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Cable Trays

Cable Trays

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Published by: amer_arauf on Jul 10, 2009
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U.S. Department of LaborOccupational Safety and Health AdministrationDirectorate of Technical Support & Emergency ManagementOffice of Technical Programs and Coordination Activities
SHIB 01-16-2008Safety and Health Information Bulletin
Safely Installing, Maintaining and Inspecting Cable Trays
This Safety and Health Information Bulletin (SHIB) isnot a standard or regulation, and it creates no newlegal obligations. The Bulletin is advisory in nature,informational in content, and is intended to assistemployers in providing a safe and healthfulworkplace. The Occupational Safety and Health Actrequires employers to comply with safety and healthstandards promulgated by OSHA or by a state withan OSHA-approved state plan. In addition, pursuantto Section 5(a)(1), the General Duty Clause of theAct, employers must provide their employees with aworkplace free from recognized hazards likely tocause death or serious physical harm. Employers can be cited for violating the General Duty Clause if thereis a recognized hazard and they do not takereasonable steps to prevent or abate the hazard.However, failure to implement any recommendationsin this SHIB is not, in itself, a violation of the GeneralDuty Clause. Citations can only be based onstandards, regulations, and the General Duty Clause.
The purpose of this Safety and Health InformationBulletin is to:Review the proper methods for safelyinstalling, maintaining and inspecting electricalcable trays;Provide information regarding the hazards of overloaded cable trays;Identify specific Occupational Safety andHealth Administration (OSHA) regulatoryrequirements and National Electrical Code
(NEC) guidance that address the proper installation and maintenance of cable trays;Recognize electrical cable tray misuse thatcan lead to electric shock and arc-flash/blastevents and fires caused by overheating.
OSHA Regulations and Industry ConsensusStandards that Apply to Cable Trays
The use and installation of cable trays is covered bylegally enforceable OSHA regulations in 29 CFR 1910.305(a)(3), or comparable standards promulgated by States operating OSHA-approvedState plans. In addition, this document containsseveral references to provisions of the NationalElectric Code (NEC), which is published by the National Fire Protection Association (NFPA). The2005 edition of NEC is listed as a reference inAppendix A – “Reference Documents” of OSHASubpart S, Electrical (1910.301 through 1910.399).While these references provide nonmandatoryinformation that can be helpful in understanding andcomplying with Subpart S, compliance with thereferenced provisions of the NEC is not required andis not a substitute for compliance with any applicableOSHA standards.Although the recently promulgated electricalstandards for general industry at 29 CFR 1910Subpart S (72 FR 7136—7221, February 14, 2007)are based on the 2002 edition of the NEC, OSHAhas not conducted rulemaking to adopt all of therequirements of the NEC (or subsequent revisions)and, therefore, cannot enforce those requirements.However, industry consensus standards such as the NEC and others referenced throughout this Bulletincan be used by employers as guidance for conductinghazard analyses and selecting effective controlmeasures.The National Electrical Manufacturers Association(NEMA) also publishes three consensus standardsthat apply to the proper manufacture and installationof cable trays: ANSI/NEMA-VE 1-1998, Metal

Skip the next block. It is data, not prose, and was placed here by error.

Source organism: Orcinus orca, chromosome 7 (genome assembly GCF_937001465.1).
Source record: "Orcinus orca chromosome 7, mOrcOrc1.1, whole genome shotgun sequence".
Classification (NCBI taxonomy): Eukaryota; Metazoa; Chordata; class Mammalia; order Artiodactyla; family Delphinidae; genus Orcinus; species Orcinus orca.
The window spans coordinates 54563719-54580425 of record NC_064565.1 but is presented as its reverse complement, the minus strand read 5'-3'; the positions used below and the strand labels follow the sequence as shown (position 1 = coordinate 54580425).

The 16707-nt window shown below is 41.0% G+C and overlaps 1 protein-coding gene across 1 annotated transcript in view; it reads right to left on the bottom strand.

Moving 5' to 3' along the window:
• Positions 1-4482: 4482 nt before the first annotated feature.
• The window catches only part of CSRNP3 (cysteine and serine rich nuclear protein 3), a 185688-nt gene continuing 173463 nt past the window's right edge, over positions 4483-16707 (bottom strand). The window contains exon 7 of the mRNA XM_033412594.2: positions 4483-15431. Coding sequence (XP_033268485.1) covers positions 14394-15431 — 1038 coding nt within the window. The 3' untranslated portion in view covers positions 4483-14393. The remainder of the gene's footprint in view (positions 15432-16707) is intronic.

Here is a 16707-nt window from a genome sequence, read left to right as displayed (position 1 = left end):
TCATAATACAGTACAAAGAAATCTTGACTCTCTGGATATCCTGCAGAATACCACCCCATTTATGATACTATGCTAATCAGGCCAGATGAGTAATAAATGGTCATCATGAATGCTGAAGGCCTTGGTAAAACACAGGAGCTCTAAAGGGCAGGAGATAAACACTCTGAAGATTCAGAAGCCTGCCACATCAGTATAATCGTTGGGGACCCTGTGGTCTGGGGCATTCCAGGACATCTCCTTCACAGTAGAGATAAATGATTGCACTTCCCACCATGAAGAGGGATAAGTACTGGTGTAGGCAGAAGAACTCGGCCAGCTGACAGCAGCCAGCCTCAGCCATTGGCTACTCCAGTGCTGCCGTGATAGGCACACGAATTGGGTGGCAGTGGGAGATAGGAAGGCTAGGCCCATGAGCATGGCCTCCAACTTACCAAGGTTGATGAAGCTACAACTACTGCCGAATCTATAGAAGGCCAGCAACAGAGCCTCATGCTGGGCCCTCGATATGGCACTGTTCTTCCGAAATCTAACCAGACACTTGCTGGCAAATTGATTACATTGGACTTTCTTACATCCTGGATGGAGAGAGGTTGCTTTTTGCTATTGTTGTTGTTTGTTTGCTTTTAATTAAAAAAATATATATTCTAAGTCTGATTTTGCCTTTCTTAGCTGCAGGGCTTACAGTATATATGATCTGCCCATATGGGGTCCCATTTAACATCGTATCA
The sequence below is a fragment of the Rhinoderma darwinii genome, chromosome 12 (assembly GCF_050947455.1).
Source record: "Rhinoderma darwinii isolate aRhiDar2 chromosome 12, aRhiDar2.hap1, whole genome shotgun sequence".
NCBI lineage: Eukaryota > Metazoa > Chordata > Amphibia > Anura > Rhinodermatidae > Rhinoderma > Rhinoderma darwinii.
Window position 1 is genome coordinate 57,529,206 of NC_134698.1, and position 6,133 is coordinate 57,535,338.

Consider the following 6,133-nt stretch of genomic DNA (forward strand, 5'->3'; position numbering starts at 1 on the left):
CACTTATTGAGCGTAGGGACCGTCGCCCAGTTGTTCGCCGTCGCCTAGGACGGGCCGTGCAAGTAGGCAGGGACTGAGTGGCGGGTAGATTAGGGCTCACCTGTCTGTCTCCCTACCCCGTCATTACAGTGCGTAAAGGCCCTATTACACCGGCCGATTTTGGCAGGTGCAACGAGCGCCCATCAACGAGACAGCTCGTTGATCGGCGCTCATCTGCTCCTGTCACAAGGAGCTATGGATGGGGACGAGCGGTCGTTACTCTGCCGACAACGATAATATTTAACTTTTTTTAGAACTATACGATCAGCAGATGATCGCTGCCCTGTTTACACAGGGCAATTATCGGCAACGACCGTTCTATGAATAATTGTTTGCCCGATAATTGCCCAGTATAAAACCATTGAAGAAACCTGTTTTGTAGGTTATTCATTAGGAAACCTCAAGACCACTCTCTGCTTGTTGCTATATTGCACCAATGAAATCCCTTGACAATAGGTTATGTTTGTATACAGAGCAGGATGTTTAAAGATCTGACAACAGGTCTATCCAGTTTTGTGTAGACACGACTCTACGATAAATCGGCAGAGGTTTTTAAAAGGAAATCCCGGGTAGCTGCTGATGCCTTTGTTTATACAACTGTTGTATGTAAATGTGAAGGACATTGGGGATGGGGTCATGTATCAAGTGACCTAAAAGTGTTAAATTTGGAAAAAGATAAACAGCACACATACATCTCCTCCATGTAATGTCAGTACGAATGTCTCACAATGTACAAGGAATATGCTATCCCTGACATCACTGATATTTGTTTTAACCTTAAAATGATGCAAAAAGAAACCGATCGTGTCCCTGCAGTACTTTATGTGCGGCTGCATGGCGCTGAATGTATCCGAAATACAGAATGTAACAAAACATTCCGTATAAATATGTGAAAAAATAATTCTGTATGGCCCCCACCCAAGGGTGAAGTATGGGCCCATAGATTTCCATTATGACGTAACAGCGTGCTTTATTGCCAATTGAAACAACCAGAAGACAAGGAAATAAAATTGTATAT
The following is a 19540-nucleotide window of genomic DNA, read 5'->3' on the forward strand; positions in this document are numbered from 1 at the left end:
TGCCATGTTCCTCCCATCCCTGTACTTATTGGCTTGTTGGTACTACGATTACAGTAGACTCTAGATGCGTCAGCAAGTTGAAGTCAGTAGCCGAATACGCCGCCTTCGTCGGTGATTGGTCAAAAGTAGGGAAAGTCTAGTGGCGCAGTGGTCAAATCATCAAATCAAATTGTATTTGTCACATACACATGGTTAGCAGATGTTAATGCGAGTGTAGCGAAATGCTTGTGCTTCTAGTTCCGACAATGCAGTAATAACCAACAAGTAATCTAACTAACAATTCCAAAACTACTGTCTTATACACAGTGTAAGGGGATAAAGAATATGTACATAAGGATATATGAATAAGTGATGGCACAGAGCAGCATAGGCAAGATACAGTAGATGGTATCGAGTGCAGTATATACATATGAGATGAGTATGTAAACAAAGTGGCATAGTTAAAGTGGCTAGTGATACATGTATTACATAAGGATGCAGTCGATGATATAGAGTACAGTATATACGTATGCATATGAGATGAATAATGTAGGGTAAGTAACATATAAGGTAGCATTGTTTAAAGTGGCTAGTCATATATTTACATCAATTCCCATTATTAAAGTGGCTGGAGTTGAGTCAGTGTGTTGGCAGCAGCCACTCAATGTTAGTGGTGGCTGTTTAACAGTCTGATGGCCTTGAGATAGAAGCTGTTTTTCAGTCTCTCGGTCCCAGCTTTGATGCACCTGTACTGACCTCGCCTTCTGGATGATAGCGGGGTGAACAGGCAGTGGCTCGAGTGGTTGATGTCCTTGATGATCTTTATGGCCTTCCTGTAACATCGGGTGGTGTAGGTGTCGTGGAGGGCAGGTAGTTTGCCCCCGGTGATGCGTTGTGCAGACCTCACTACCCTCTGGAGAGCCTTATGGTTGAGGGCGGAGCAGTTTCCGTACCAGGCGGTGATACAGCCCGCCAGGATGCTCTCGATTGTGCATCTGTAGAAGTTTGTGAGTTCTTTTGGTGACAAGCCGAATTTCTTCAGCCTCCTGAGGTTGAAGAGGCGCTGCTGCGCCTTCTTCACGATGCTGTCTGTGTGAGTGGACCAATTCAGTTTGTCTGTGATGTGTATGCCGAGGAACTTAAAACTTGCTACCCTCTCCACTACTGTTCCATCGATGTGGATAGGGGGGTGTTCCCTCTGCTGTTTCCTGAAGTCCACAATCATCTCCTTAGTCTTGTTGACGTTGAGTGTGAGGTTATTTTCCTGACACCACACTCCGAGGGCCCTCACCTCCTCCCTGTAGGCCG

2Cable Tray Systems; NEMA-VE 2-1996, MetalCable Tray Installation Guidelines; and NEMA-FG-1998, Nonmetallic Cable Tray Systems.
Cable Trays
According to OSHA 1910.399, a cable tray system is“[a] unit or assembly of units or sections andassociated fittings forming a rigid structural systemused to securely fasten or support cables andraceways. Cable tray systems include ladders,troughs, channels, solid bottom trays, and other similar structures.” Cable trays are not raceways, but theyare treated as a structural component of a facility’selectrical system. Cable trays are a part of a plannedcable management system to support, route, protectand provide a pathway for cable systems. Cable trayssupport cables across open spans in the same waythat roadway bridges support traffic.Cable trays can provide a safe component of a power,low voltage control, data or telecommunications wiringdistribution system. Cables in trays can be easy tomark, find, and remove. Their flexibility makes cabletrays a good choice for installation situations thatrequire upgrading, reconfiguring, or relocation.Cable trays are available in a number of differentconfigurations, including ladder, ventilated trough,ventilated channel, solid bottom, wire mesh, single railand other configurations. They come in a wide varietyof shapes and sizes, with a host of hanging options thatare able to meet almost any installation need. Cabletrays are manufactured of steel, stainless steel,aluminum and fiber reinforced plastic (FRP). Theyalso are available with special finishes including polyvinylchloride (PVC) coated and galvanized finish.A significant portion of cable trays used in industrytoday are aluminum. Aluminum, steel and coated-steelcable trays, all being metallic, may be used asequipment grounding conductors in accordance withOSHA 1910.305(a)(3)(iii). This requirement ismirrored by the guidance provided by NEC Section392.3(C). Depending on the need, covers andventilated louvers or slats are available for all trays.Covers physically protect the cables as well asshielding the cable jackets from the sun’s ultravioletradiation when used outdoors. Suitable guards or covers must be installed to a minimum height of 2.5m(8 ft.) above grade such as where cable trays areexposed to physical damage from vehicular traffic.Ventilated louvers also protect the cables andfacilitate cooling by allowing natural convection (heatdissipation) to occur.